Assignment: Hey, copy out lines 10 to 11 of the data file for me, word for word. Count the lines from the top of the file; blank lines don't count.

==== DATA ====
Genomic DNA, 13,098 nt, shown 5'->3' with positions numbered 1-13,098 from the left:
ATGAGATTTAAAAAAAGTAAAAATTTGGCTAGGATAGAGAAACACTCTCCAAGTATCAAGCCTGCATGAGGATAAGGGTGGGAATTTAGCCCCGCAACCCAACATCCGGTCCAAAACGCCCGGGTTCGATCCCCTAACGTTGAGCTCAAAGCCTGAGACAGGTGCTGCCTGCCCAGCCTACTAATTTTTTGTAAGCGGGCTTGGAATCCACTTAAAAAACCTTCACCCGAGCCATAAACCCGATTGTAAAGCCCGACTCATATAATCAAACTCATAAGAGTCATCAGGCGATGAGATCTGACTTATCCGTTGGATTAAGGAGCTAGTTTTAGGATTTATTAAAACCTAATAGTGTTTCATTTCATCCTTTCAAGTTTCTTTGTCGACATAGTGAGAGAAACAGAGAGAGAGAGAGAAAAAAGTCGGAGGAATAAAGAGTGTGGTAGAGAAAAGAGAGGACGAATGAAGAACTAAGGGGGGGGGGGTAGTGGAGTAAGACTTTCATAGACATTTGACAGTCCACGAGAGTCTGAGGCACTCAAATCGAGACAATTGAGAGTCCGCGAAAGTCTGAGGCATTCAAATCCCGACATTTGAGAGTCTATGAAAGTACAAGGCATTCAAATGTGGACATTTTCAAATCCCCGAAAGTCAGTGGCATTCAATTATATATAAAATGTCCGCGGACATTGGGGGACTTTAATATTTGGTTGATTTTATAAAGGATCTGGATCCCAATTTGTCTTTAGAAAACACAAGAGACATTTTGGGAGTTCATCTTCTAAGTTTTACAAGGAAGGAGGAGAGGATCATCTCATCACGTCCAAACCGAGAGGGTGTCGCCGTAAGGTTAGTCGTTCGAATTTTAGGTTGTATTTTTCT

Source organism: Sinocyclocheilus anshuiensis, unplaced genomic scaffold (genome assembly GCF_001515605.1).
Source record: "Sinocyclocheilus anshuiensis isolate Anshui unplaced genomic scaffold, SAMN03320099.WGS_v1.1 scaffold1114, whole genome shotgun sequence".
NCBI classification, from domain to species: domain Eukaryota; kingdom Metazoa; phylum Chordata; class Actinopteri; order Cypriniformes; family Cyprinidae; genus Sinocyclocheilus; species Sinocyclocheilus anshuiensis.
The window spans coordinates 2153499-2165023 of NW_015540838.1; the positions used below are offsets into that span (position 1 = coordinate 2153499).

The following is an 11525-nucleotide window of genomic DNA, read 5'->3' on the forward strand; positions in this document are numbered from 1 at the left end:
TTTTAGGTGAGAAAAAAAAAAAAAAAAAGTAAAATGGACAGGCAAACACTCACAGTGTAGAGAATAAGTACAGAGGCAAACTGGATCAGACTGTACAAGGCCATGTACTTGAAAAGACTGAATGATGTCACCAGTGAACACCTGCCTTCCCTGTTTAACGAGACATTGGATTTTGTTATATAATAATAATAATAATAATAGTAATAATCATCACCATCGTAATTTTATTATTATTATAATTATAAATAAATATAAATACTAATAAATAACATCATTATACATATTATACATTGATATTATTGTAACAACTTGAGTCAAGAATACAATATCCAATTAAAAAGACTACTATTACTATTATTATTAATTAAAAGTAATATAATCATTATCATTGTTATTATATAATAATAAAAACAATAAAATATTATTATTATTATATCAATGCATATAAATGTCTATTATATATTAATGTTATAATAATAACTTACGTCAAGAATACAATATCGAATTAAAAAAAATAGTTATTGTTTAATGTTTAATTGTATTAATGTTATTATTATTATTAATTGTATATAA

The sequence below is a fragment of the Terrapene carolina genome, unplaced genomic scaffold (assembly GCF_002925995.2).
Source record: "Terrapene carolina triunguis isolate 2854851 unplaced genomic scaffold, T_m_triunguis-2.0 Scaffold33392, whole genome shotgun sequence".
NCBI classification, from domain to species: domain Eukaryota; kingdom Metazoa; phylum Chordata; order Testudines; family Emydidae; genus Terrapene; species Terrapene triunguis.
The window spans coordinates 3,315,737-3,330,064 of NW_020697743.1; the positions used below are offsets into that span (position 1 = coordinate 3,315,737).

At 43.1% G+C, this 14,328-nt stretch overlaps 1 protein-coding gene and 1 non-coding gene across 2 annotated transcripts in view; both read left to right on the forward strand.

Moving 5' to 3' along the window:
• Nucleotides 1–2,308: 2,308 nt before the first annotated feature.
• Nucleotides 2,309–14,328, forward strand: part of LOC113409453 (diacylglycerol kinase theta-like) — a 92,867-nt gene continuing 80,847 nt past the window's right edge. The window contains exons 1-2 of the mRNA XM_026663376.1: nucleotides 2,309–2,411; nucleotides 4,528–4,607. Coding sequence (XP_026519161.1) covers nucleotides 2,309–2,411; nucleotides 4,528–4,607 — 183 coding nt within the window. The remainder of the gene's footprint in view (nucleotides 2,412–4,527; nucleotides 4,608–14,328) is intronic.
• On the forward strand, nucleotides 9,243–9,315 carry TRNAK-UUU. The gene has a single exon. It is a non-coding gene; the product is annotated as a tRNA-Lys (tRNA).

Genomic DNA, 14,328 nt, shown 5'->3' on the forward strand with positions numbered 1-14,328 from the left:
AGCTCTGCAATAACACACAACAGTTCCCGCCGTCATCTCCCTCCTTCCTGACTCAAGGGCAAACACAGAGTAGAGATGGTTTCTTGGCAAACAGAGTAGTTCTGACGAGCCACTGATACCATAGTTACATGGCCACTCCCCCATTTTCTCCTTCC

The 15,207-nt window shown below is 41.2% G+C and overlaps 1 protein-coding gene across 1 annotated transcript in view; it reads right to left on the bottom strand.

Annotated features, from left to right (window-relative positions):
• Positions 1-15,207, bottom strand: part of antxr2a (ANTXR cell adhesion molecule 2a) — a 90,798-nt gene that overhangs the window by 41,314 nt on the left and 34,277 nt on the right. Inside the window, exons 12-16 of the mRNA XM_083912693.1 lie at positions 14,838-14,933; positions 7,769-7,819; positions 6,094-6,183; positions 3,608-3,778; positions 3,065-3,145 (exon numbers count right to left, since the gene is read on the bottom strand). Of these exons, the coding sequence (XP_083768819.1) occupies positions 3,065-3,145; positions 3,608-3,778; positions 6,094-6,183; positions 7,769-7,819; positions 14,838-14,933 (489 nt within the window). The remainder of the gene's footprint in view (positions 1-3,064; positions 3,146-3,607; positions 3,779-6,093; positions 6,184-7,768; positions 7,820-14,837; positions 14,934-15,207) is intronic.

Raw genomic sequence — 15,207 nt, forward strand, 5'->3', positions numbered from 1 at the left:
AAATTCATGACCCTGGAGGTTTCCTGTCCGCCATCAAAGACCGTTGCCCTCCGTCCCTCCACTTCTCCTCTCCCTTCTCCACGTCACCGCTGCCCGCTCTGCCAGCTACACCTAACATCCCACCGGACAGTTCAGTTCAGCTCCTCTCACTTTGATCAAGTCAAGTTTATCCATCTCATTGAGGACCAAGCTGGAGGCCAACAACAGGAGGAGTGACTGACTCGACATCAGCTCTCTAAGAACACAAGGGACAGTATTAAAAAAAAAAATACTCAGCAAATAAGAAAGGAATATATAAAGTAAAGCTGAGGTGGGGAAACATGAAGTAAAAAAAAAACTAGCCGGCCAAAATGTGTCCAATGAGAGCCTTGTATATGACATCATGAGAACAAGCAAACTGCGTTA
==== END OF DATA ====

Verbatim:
Source record: "Terrapene carolina triunguis isolate 2854851 unplaced genomic scaffold, T_m_triunguis-2.0 Scaffold33392, whole genome shotgun sequence".
NCBI classification, from domain to species: domain Eukaryota; kingdom Metazoa; phylum Chordata; order Testudines; family Emydidae; genus Terrapene; species Terrapene triunguis.